Garrett further noted that Alabama’s own challenge is distinct, in that the case arose out of the traditional assessment appeal process and entails the development of a factual record.

“The fact that different states are going about this in different ways is a good thing in our opinion,” he said. “It creates multiple paths for overturning Quill. We are confident that one way or another the states will be successful.”

Stop ‘Absolute Craziness.’

However, some are hoping the South Dakota decision is a deterrent to other states considering similar economic nexus statutes or regulations.

“It’s good to be on the side of the law,” Hamilton Davison, president and executive director of the American Catalog Mailers Association, told Bloomberg BNA. Noting that the circuit court’s ruling demonstrates that the system works, he said that “it gives us the opportunity to now push back on other states and say, ‘hey guys, this is craziness. Absolute craziness.’”

“We’ve got a vehicle that will potentially go to the Supreme Court, and if the Supreme Court decides not to hear it, the existing status quo stands,” he added. “My hope is that it will keep other states from becoming bad actors on this.”

DelBianco further noted that if the Supreme Court denies review in the South Dakota case, that leaves Quill in place and indicates the court doesn’t see a need to re-hear the case.

“There might be another circuit court, another state supreme court who goes differently,” he said. “And until that happens, you don’t create the controversy that would necessarily drive the Supreme Court to take it up.”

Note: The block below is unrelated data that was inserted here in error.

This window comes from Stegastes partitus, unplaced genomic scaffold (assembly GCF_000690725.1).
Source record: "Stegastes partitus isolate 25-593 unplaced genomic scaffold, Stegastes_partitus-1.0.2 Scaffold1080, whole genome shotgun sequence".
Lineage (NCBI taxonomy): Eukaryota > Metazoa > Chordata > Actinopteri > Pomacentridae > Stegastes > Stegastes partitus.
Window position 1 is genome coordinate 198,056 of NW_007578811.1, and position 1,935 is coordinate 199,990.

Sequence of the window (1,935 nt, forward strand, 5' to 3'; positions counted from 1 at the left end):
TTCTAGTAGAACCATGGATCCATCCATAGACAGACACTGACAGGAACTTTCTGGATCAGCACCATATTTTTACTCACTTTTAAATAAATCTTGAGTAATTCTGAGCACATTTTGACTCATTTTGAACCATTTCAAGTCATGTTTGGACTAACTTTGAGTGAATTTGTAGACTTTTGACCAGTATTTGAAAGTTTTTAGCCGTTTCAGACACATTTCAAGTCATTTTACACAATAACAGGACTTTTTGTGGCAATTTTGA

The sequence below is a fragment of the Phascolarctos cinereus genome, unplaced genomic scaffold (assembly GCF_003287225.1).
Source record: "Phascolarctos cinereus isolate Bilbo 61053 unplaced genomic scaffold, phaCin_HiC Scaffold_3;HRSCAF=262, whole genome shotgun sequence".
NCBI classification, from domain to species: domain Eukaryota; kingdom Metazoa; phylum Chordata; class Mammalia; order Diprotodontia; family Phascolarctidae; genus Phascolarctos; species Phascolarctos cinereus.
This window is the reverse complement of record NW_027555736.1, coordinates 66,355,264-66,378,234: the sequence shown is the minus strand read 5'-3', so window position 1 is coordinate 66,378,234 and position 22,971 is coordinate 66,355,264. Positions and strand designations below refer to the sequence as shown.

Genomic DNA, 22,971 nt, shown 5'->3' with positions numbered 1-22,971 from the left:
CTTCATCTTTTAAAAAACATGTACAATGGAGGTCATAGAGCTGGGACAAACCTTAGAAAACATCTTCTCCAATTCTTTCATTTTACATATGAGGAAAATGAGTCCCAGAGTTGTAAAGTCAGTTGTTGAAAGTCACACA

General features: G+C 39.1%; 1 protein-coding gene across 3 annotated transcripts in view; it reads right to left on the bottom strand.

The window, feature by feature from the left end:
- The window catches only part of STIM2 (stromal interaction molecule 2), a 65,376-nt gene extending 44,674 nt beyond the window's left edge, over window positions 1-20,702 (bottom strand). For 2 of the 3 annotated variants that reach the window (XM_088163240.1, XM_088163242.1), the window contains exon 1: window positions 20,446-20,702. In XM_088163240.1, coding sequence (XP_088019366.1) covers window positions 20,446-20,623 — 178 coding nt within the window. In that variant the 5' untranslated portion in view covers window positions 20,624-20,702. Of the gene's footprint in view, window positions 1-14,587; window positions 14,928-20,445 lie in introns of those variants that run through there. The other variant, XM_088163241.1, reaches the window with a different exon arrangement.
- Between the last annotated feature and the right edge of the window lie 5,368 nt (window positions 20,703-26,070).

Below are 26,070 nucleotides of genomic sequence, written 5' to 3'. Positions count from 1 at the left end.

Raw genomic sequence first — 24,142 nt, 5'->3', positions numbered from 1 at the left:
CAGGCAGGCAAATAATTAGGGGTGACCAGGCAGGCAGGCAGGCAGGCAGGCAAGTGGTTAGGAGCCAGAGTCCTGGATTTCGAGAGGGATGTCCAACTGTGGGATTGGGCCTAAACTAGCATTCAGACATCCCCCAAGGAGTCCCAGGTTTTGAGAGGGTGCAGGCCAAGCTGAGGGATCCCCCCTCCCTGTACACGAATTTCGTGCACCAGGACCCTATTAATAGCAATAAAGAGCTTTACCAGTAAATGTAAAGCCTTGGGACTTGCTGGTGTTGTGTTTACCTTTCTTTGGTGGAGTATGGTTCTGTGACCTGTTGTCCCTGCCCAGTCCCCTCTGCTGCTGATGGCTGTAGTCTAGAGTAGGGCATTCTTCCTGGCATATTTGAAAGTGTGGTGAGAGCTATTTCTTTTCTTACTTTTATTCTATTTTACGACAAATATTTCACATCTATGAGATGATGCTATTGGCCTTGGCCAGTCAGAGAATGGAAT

Other South Dakota Case

In the meantime, Schaefer explained that the circuit court’s ruling doesn’t render moot the pending ACMA/NetChoice lawsuit. However, he expects the state will devote its attention to appealing the March 6 decision.

“This ruling would serve as additional grounds for the Plaintiff trade associations to seek judgment as a matter of law in the ACMA/NetChoice action,” he said.

“At the same time, the State raised a number of procedural defenses in its Answer in that case,” he added. “Given that the injunction against enforcement applies with respect to all retailers that have not affirmatively consented or otherwise agreed to report South Dakota sales tax, potentially affected members of ACMA and NetChoice benefit from the Court’s March 6 ruling regardless of further action in the ACMA/NetChoice suit.”

To contact the reporter on this story: Jennifer McLoughlin in Washington at

To contact the editor responsible for this story: Ryan C. Tuck at

For More Information

Text of the opinion is at

Copyright © 2017 Tax Management Inc. All Rights Reserved.

Request Daily Tax Report: State